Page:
The Egyptian army is demolishing buildings deemed a security threat in the Sinai Peninsula, close to the border with the Gaza Strip, the army said.
Ahmed Ali, an Egyptian army spokesman, said on Sunday that the move was geared to consolidate security in the border region, where he said the military had discovered a network of booby traps.
"There is cooperation between the armed terror groups with their counterparts in the Gaza Strip, and more than one joint operation has been monitored," Ali said.
The army was "dealing" with any building deemed a security threat in a corridor stretching from 500 metres to 1km from the Gaza frontier, he said.
He was speaking during a news conference in Cairo to present the army's progress since it stepped up operations against armed groups in Sinai last week.
Fighters have intensified attacks in Sinai since July, when the army deposed President Mohamed Morsi of the Muslim Brotherhood, who have links to Hamas.
Attacks on security forces are now occurring almost daily. Authorities say attacks have killed more than 100 policemen and soldiers in recent months.
The army has used tanks and military gunships in its offensive against the fighters.
Ali said troops have arrested 309 suspects, including Palestinians, in operations that began in the region in July.
Egyptian state media last week reported that Hamas, which governs the Gaza Strip, had been involved in teaching fighters in Egypt how to plant bombs and that it had given them landmines - an accusation dismissed by the Palestinian group as an attempt to demonise it.
Ali declined to accuse Hamas directly of attacks in Egypt, though he said hand grenades stamped with the name of the Palestinian group's armed wing, the Qassam brigades, had been found in the security sweep.
The army seized weapons including anti-aircraft missiles, he said. Motorised paragliders had also been found, which he said showed an effort to develop new methods of attack.
In the last 48 hours, Ali said, troops had discovered explosives laid in tunnels along the border and under Egyptian watchtowers, with detonating wires running back into Gaza.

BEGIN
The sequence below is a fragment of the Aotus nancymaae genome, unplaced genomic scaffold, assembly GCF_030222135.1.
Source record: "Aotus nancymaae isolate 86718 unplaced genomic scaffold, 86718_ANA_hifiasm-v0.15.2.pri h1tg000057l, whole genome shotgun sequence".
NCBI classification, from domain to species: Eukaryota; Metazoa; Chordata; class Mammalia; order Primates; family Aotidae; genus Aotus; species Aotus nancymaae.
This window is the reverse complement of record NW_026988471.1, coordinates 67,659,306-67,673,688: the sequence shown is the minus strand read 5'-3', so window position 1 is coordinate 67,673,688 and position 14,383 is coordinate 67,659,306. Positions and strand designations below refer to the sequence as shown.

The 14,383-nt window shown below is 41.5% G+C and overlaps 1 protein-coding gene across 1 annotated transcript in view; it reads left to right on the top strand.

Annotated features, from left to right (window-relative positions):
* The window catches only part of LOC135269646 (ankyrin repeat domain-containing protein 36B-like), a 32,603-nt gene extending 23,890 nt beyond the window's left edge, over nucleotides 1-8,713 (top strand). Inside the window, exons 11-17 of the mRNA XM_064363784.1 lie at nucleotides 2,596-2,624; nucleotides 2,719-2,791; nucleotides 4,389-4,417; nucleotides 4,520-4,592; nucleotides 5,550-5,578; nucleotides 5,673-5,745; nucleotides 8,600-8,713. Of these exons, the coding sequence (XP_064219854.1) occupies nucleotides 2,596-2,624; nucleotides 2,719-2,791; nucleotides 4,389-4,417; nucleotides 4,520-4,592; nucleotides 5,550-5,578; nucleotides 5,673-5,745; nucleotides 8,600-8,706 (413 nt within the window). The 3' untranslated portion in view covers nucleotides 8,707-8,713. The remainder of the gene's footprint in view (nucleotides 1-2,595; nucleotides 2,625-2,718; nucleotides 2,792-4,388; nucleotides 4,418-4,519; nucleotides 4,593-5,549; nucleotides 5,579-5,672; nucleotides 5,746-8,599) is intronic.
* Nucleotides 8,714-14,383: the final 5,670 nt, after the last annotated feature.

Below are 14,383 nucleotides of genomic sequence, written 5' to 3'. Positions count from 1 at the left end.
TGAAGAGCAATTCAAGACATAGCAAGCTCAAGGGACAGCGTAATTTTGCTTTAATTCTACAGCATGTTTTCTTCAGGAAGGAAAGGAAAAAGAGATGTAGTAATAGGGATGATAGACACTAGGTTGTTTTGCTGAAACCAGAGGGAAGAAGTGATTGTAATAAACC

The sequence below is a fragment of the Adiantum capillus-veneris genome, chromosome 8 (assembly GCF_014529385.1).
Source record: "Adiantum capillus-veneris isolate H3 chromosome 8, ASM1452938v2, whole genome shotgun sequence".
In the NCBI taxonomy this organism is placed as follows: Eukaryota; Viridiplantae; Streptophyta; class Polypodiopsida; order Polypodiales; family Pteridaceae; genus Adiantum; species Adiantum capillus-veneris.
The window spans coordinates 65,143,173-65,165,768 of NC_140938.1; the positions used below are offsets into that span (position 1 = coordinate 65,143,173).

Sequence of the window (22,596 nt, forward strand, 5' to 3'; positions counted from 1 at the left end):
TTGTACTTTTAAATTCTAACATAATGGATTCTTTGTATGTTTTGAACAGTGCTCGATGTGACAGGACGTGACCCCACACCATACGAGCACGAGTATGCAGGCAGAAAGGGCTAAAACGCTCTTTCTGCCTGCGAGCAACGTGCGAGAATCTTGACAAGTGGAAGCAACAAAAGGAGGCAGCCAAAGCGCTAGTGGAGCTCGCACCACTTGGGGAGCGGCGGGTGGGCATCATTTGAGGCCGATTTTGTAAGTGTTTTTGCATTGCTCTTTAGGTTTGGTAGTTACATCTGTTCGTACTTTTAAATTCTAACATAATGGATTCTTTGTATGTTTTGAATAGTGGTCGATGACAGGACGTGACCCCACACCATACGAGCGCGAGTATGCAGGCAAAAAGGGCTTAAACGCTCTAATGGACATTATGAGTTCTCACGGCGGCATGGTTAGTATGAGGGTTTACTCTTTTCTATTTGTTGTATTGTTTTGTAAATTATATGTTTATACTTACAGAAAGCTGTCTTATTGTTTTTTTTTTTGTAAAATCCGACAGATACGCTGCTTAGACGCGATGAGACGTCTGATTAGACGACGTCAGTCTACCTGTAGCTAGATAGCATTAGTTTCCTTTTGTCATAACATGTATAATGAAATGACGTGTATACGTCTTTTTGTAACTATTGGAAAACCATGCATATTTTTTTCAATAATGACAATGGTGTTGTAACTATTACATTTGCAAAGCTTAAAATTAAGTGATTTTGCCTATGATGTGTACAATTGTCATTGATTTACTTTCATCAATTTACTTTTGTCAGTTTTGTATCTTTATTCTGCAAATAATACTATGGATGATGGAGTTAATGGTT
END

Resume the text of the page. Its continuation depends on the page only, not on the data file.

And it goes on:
Hamas government spokesman Ihab al-Ghussein denied fighters were using the Palestinian territory as a staging ground for operations against Egypt.
"We deny any connection between Gaza, its resistance and government, and the tunnels and the explosives which were mentioned by the Egyptian army spokesman today," al-Ghussein told reporters.
Meanwhile, an Egyptian journalist appeared before a military court on Sunday, accused of spreading lies about the army's campaign against fighters in Sinai.
The court in the Suez canal city of Ismailiya adjourned Ahmed Abu Deraa's hearing to September 18.
Abu Deraa, who writes for the independent daily Al-Masry Al-Youm, was detained on September 4 in north Sinai over published reports that army raids had hit a mosque and houses and also injured civilians.
Authorities say they are targeting "terrorists" in the peninsula that borders the Gaza Strip and Israel.
Media watchdog Reporters Without Borders and rights activists have condemned Abu Deraa's detention.
But the military spokesman justified the journalist's detention and military trial.
"Investigations showed that Mr Abu Deraa spread lies, saying that the Egyptian armed forces were attacking mosques, women and children.
"He deliberately spread false news," Ali told reporters.
Few journalists have direct access to what is happening in Sinai because of security restrictions and concerns.